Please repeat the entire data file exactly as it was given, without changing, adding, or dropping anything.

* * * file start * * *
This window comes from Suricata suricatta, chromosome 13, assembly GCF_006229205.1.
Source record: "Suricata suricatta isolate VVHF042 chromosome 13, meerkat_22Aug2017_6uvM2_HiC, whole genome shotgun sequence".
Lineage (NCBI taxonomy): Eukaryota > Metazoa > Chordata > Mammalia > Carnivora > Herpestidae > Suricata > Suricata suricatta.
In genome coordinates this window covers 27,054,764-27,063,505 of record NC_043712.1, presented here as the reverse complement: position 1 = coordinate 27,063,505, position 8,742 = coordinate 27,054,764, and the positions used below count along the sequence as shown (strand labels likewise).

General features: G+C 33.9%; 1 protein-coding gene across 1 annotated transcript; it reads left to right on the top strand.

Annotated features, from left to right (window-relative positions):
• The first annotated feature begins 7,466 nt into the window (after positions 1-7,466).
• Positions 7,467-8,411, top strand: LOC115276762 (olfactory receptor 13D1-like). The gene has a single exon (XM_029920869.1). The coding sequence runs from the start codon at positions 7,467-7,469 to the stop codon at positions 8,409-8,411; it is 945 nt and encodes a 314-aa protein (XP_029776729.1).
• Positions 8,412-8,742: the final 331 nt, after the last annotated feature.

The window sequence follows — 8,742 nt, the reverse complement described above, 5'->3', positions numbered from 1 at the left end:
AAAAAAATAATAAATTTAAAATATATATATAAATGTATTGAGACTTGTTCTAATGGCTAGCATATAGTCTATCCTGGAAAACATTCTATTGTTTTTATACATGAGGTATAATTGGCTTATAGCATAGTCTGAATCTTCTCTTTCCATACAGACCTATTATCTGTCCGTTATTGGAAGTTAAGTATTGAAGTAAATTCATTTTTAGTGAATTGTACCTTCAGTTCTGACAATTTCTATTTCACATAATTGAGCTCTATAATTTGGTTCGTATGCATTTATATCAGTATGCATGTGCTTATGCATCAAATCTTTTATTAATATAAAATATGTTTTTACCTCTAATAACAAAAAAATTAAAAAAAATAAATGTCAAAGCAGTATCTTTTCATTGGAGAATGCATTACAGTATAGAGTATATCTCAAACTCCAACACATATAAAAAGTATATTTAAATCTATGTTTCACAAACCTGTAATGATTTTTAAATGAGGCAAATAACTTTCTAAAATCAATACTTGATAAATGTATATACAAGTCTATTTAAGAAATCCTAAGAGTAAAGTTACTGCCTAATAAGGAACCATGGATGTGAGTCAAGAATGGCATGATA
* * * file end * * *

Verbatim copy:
This window comes from Suricata suricatta, chromosome 13, assembly GCF_006229205.1.
Source record: "Suricata suricatta isolate VVHF042 chromosome 13, meerkat_22Aug2017_6uvM2_HiC, whole genome shotgun sequence".
Lineage (NCBI taxonomy): Eukaryota > Metazoa > Chordata > Mammalia > Carnivora > Herpestidae > Suricata > Suricata suricatta.
In genome coordinates this window covers 27,054,764-27,063,505 of record NC_043712.1, presented here as the reverse complement: position 1 = coordinate 27,063,505, position 8,742 = coordinate 27,054,764, and the positions used below count along the sequence as shown (strand labels likewise).

General features: G+C 33.9%; 1 protein-coding gene across 1 annotated transcript; it reads left to right on the top strand.

Annotated features, from left to right (window-relative positions):
• The first annotated feature begins 7,466 nt into the window (after positions 1-7,466).
• Positions 7,467-8,411, top strand: LOC115276762 (olfactory receptor 13D1-like). The gene has a single exon (XM_029920869.1). The coding sequence runs from the start codon at positions 7,467-7,469 to the stop codon at positions 8,409-8,411; it is 945 nt and encodes a 314-aa protein (XP_029776729.1).
• Positions 8,412-8,742: the final 331 nt, after the last annotated feature.

The window sequence follows — 8,742 nt, the reverse complement described above, 5'->3', positions numbered from 1 at the left end:
AAAAAAATAATAAATTTAAAATATATATATAAATGTATTGAGACTTGTTCTAATGGCTAGCATATAGTCTATCCTGGAAAACATTCTATTGTTTTTATACATGAGGTATAATTGGCTTATAGCATAGTCTGAATCTTCTCTTTCCATACAGACCTATTATCTGTCCGTTATTGGAAGTTAAGTATTGAAGTAAATTCATTTTTAGTGAATTGTACCTTCAGTTCTGACAATTTCTATTTCACATAATTGAGCTCTATAATTTGGTTCGTATGCATTTATATCAGTATGCATGTGCTTATGCATCAAATCTTTTATTAATATAAAATATGTTTTTACCTCTAATAACAAAAAAATTAAAAAAAATAAATGTCAAAGCAGTATCTTTTCATTGGAGAATGCATTACAGTATAGAGTATATCTCAAACTCCAACACATATAAAAAGTATATTTAAATCTATGTTTCACAAACCTGTAATGATTTTTAAATGAGGCAAATAACTTTCTAAAATCAATACTTGATAAATGTATATACAAGTCTATTTAAGAAATCCTAAGAGTAAAGTTACTGCCTAATAAGGAACCATGGATGTGAGTCAAGAATGGCATGATA